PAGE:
Review: Multi Commander is a more powerful alternative to Windows Explorer
By Mark O'Neill
At a Glance
Ability to FTP & access Windows registry
Open tabs to have multiple folders open at the same time
Toggle between different drives with a hotkey
Thumbnail view makes folders look miniscule
You have to change the settings several times for changes to take effect
Settings are lost when you restart
Windows Explorer has not changed very much so functionality is limited. Multi Commander tries to remedy this by offering more options.
We’ve seen many versions of Windows, but one of the things that has barely changed is the Windows Explorer. We still have the same single folder view, and we still have minimal functionality. Multi Commander tries to replace this and add to it by offering features that Microsoft seems either unwilling or unable to give us by default.
There are two versions offered, a regular installable version and a portable version that requires no installation (although it is worth noting that the installable version can make a portable version for you, if you decide you want that later). Whichever one you choose, open it up and you will immediately see the difference between Multi Commander and your standard vanilla Explorer.
For a start, tabs are supported, so you can open up multiple folders all at once (File>New>Explorer Panel). Those tabs which appear at the bottom of the window can then be dragged to the right hand window so you can view the folders and files more easily. This right away got me sold on Multi Commander. Why can’t Microsoft give us this at least? In the age of Firefox and Chrome, tabs are not too much to expect. Even Internet Explorer has tabs.
Another area where MC shines is its multi-view. You have two windows, and as you click on one folder, the contents of that folder are immediately viewable in the other window. This makes browsing multiple folders fast and effortless.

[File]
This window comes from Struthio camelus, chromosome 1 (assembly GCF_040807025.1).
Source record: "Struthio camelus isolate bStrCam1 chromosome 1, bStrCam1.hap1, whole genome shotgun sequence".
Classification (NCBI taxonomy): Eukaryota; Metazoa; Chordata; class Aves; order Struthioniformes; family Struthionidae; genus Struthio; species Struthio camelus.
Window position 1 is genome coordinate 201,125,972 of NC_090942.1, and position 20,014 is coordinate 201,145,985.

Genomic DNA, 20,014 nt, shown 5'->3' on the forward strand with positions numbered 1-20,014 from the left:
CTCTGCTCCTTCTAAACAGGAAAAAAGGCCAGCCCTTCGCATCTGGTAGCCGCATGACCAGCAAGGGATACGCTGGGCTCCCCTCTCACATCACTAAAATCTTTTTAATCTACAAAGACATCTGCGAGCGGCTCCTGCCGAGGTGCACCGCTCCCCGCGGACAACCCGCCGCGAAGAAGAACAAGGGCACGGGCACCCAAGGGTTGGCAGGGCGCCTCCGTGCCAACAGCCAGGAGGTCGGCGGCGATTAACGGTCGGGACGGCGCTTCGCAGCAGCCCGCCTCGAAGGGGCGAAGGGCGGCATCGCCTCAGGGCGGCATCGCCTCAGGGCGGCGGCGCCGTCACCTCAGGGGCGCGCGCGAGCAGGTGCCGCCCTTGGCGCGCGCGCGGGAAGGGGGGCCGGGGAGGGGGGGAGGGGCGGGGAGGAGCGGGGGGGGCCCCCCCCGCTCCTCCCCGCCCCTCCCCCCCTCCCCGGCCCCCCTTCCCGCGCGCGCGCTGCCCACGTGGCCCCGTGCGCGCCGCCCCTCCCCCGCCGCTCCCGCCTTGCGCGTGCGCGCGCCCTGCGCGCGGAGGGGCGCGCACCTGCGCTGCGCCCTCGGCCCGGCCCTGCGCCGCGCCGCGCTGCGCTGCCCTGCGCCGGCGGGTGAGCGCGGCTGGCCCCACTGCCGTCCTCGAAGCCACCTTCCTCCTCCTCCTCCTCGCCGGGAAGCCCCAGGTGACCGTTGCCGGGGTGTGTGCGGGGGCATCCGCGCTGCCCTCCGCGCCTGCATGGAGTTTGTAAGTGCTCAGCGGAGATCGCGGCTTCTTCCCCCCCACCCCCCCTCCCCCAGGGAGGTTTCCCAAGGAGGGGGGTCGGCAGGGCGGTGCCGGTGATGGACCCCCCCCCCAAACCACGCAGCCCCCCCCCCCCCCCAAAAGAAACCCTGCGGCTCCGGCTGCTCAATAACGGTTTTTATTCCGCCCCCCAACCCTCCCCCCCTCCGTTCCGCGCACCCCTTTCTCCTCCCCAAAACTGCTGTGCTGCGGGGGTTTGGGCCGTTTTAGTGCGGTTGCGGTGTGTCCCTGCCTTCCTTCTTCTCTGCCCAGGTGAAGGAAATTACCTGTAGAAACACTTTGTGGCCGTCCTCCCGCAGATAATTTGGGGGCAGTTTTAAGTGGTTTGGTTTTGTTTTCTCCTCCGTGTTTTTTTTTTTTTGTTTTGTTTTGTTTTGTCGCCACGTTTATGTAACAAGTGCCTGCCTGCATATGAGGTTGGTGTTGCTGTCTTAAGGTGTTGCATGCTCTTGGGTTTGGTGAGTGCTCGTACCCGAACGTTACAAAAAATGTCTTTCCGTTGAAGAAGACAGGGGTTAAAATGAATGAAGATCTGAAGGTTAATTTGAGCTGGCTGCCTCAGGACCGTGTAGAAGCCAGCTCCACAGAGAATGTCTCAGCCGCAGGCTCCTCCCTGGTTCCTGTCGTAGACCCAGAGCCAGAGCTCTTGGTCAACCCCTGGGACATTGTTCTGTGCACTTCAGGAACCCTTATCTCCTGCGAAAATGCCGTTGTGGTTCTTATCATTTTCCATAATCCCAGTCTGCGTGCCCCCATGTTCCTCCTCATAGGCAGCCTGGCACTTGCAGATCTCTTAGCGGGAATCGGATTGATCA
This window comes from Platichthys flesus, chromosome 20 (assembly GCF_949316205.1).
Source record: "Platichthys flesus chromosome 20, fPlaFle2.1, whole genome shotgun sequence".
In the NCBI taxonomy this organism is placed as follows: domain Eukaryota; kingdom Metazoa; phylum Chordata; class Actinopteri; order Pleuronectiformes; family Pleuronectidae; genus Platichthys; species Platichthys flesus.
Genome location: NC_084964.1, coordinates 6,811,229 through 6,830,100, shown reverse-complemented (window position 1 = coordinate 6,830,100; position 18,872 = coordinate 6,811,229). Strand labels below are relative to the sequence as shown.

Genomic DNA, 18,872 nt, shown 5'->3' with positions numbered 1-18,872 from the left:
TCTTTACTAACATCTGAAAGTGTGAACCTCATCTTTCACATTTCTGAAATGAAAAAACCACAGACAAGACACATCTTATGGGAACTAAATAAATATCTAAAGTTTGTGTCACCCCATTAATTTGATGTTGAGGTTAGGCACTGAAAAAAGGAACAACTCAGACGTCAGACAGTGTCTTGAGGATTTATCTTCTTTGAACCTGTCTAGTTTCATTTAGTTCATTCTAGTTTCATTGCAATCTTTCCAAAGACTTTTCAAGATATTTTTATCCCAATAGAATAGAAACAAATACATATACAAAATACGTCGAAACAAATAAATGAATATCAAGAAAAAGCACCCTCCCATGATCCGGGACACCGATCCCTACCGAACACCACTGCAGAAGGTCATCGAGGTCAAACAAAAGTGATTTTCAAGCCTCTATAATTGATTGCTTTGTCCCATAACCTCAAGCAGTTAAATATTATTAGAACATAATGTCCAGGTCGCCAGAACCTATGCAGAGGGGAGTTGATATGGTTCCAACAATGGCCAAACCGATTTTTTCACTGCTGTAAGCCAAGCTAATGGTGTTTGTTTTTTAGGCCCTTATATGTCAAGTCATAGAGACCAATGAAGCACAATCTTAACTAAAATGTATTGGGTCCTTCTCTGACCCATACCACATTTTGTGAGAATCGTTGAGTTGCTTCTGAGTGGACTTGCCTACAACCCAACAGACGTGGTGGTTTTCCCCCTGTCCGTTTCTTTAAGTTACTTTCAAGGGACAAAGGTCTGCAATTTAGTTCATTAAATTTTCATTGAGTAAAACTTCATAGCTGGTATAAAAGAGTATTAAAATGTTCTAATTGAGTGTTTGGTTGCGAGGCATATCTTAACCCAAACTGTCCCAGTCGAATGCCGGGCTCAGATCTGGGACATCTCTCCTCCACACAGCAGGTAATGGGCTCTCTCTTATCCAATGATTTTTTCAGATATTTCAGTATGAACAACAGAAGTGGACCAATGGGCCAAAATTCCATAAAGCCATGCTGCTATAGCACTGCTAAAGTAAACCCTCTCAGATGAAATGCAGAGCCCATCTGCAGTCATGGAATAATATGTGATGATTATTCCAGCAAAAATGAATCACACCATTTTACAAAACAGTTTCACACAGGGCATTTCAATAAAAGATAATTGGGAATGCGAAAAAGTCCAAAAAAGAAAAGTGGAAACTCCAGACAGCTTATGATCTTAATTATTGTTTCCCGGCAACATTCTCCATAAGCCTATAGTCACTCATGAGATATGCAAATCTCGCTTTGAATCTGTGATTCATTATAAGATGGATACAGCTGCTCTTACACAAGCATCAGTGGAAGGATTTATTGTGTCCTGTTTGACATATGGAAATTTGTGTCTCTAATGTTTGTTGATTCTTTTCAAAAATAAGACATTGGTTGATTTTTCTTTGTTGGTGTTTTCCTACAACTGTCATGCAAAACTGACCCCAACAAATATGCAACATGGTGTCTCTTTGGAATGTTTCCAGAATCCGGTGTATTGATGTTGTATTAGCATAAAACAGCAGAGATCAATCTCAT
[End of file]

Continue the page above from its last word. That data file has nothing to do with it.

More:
Other interesting features worth a mention include more convenient access to FTP servers, accessing and editing the Windows Registry, renaming multiple files simultaneously and toggling between drives using a hotkey (in fact hotkeys can be used for virtually any operation on Multi Commander). It even has its own zipping and unzipping feature if you have a ZIP file or a RAR file that you want opened.
One further interesting function is being able to shortcut file paths. So if you want to record the exact location of a file in your computer (such as C:MarkPCWorldstoriesmulticommander.docx), you can press the appropriate button, and the file path will be copied to the clipboard for copying and pasting.
Two things which I think let the side down a bit. One is that, if you choose “thumbnail view” for your folders, they become really small. If you go into the settings and try to make them larger, nothing happens until you’ve tried several times. Then when you restart MC, you are back to miniscule little folders. So there’s a bug that needs to be squashed.
Secondly, if you decide that you want to use this as your standard Explorer client, there’s no way to force Windows to default to MC instead of the standard Explorer. Alternative apps for the Task Manager (such as Process Explorer) are able to do this, so it is technically possible to override standard Windows settings. It would be really nice just to be able to hit WIN + E and have Multi Commander start up.
Despite these two negatives, Multi Commander is a nice alternative to the standard Explorer, even more so when you can put it on a USB stick and use it on other computers without installing. One day, Microsoft will catch up and give us features like this by default, but until then, Multi Commander fills a need.
Note: The Download button on the Product Information page takes you to the vendor’s site, where you can download the latest version of the software appropriate to your system.